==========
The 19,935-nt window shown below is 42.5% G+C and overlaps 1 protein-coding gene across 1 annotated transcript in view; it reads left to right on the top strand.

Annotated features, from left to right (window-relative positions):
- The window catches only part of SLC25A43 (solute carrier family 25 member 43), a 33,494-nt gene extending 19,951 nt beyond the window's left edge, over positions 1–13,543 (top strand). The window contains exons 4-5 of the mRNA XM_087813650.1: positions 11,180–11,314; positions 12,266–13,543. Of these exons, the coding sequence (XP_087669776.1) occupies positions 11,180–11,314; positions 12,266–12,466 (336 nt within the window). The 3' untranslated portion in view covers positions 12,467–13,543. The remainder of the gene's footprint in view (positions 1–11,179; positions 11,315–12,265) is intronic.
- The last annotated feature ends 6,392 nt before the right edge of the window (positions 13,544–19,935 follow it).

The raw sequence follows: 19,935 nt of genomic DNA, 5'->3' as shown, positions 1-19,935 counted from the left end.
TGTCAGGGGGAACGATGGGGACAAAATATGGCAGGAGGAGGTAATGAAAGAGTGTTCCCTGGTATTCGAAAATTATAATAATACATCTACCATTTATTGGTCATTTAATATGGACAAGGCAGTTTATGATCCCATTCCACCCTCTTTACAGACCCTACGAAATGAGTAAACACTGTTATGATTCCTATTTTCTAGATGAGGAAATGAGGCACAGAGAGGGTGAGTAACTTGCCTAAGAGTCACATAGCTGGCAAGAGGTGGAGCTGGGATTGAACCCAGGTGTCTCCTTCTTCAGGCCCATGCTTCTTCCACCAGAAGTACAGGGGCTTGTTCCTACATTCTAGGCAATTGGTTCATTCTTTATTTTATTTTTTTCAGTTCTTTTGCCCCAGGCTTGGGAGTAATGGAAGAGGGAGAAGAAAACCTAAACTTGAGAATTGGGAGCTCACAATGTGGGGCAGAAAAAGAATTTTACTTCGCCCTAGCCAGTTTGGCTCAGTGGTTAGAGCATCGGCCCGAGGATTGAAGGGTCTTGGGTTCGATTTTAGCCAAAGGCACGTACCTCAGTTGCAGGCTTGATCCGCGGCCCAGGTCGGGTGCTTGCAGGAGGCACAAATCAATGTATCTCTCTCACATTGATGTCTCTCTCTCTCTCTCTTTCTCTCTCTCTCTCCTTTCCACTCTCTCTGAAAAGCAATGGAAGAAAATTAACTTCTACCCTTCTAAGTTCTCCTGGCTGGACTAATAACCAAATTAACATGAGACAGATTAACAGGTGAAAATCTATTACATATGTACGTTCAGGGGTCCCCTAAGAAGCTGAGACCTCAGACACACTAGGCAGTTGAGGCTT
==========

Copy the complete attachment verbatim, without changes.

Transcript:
The 19,935-nt window shown below is 42.5% G+C and overlaps 1 protein-coding gene across 1 annotated transcript in view; it reads left to right on the top strand.

Annotated features, from left to right (window-relative positions):
- The window catches only part of SLC25A43 (solute carrier family 25 member 43), a 33,494-nt gene extending 19,951 nt beyond the window's left edge, over positions 1–13,543 (top strand). The window contains exons 4-5 of the mRNA XM_087813650.1: positions 11,180–11,314; positions 12,266–13,543. Of these exons, the coding sequence (XP_087669776.1) occupies positions 11,180–11,314; positions 12,266–12,466 (336 nt within the window). The 3' untranslated portion in view covers positions 12,467–13,543. The remainder of the gene's footprint in view (positions 1–11,179; positions 11,315–12,265) is intronic.
- The last annotated feature ends 6,392 nt before the right edge of the window (positions 13,544–19,935 follow it).

The raw sequence follows: 19,935 nt of genomic DNA, 5'->3' as shown, positions 1-19,935 counted from the left end.
TGTCAGGGGGAACGATGGGGACAAAATATGGCAGGAGGAGGTAATGAAAGAGTGTTCCCTGGTATTCGAAAATTATAATAATACATCTACCATTTATTGGTCATTTAATATGGACAAGGCAGTTTATGATCCCATTCCACCCTCTTTACAGACCCTACGAAATGAGTAAACACTGTTATGATTCCTATTTTCTAGATGAGGAAATGAGGCACAGAGAGGGTGAGTAACTTGCCTAAGAGTCACATAGCTGGCAAGAGGTGGAGCTGGGATTGAACCCAGGTGTCTCCTTCTTCAGGCCCATGCTTCTTCCACCAGAAGTACAGGGGCTTGTTCCTACATTCTAGGCAATTGGTTCATTCTTTATTTTATTTTTTTCAGTTCTTTTGCCCCAGGCTTGGGAGTAATGGAAGAGGGAGAAGAAAACCTAAACTTGAGAATTGGGAGCTCACAATGTGGGGCAGAAAAAGAATTTTACTTCGCCCTAGCCAGTTTGGCTCAGTGGTTAGAGCATCGGCCCGAGGATTGAAGGGTCTTGGGTTCGATTTTAGCCAAAGGCACGTACCTCAGTTGCAGGCTTGATCCGCGGCCCAGGTCGGGTGCTTGCAGGAGGCACAAATCAATGTATCTCTCTCACATTGATGTCTCTCTCTCTCTCTCTTTCTCTCTCTCTCTCCTTTCCACTCTCTCTGAAAAGCAATGGAAGAAAATTAACTTCTACCCTTCTAAGTTCTCCTGGCTGGACTAATAACCAAATTAACATGAGACAGATTAACAGGTGAAAATCTATTACATATGTACGTTCAGGGGTCCCCTAAGAAGCTGAGACCTCAGACACACTAGGCAGTTGAGGCTT